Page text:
Table 7. Generalized estimating equation assessing associations between social and psychological variables and condom use.

Table 8. Comparison of Low and High Frequency Condom Using Peer Social Networks on Psychosocial Variable Scores.


HIV prevention research focused on Ghanaian MSM has been a significantly understudied area of scientific inquiry, contributing to a limited understanding of their HIV prevention needs, including culturally relevant considerations that influence condom use. Much of the research in this area indicates that a number of HIV prevention programs for African, including Ghanaian, MSM are largely informed by imported evidence based on studies from other geographical contexts reflective of Western modalities [810,69] or African-descendant MSM in communities outside of the continent [11,27]. This study’s objectives were to investigate whether peer social networks differed in mean scores on HIV/STI related psychosocial variables and to examine whether these variables were associated with condom use in a sample of Ghanaian MSM.

Our results provide formative evidence that can be used to inform HIV prevention strategies with MSM in Ghana. Moreover, this study contributes to the growing literature on peer network influences on sex and sex-related constructs in MSM [12,18,7072]. To date, this is the first known study in Ghana to focus on peer social networks of MSM and to demonstrate that psychosocial influencing factors for condom use are clustered within different peer networks. Like previous studies, our focus on social networks of MSM did not limit the network configurations to sexual partners [12,73]. By focusing on MSM peer networks (i.e., friends), we may have been able to capture a broader range of non-sexual social influence on sexual behavior of MSM in our sample. In addition, our study focused on understanding predictors of safer sex behavior versus predictors of HIV risk, which is a common focus of research on MSM [7,74]. Our focus on characteristics that support condom use is a purposeful application of a strength-based and integrative anti-racism approach that resists the hyper-emphasis on risk behaviors of African and African-descendant MSM in HIV prevention research and advances more balanced characterizations of African men’s sexualities and sexual health related outcomes [7577].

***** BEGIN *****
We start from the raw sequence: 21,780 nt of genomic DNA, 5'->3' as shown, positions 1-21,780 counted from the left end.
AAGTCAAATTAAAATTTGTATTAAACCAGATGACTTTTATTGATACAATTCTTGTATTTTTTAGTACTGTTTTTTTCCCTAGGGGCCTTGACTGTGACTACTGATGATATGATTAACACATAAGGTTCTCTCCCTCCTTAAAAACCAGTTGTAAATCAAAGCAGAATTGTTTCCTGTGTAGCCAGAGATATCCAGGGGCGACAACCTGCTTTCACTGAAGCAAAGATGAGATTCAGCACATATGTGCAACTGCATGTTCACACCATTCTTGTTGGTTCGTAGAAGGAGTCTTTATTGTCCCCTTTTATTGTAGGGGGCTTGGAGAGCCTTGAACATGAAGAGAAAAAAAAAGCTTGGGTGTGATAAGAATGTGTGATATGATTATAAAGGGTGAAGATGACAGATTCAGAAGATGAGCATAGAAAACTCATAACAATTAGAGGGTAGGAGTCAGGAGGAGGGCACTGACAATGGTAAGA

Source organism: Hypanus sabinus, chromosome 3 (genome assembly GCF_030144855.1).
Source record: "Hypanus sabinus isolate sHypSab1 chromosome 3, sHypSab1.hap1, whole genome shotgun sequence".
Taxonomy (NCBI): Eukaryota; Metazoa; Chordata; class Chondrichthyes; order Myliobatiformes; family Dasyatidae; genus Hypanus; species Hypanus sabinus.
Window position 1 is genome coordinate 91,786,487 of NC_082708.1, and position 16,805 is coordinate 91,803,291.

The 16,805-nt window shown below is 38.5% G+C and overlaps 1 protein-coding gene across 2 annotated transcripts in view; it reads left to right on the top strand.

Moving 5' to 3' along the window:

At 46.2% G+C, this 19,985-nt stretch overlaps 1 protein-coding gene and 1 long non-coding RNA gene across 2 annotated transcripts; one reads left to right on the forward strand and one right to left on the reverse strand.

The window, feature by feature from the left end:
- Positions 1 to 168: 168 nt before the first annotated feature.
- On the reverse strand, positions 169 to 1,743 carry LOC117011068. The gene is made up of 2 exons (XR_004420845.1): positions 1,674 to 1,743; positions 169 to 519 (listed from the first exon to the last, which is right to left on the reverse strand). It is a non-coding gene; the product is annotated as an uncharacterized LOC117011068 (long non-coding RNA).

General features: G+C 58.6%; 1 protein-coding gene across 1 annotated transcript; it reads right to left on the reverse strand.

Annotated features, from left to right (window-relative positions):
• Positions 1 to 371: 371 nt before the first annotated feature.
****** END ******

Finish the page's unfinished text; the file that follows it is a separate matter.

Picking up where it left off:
We found that STI knowledge, HIV knowledge, and the other psychosocial variables differed by social network. This provides important evidence for how networks can be better utilized as the focus of sexual health promotion and risk reduction interventions. One potential explanation for these results is that MSM with similar knowledge levels, attitudes, and experiences cluster together in similar groups such that network-level phenomenon is a function of individuals [78]. Another explanation is that individuals that compose the network generate—through group acculturation and socialization processes—attitudes, negotiated knowledge, and shared (direct or indirect) social experiences that form a network mentality with its own associated rationality [20,43]. We believe that the latter explanation is the most plausible, based on corroborating evidence from the literature, and is precisely why network-focused interventions hold promise for optimizing HIV prevention for MSM in Ghana [5,12,16,71]. That is, if influencing factors for condom use are found to also be operating at the network-level, then strategies that seek to target these constructs and motivate change at network-level are warranted. Given the complexity of HIV prevention for MSM within a sociocultural context where their sexualities are marginalized and their sexual behaviors are stigmatized, social networks offer an additional opportunity through which to pursue the development of innovative strategies that support reductions in new infections.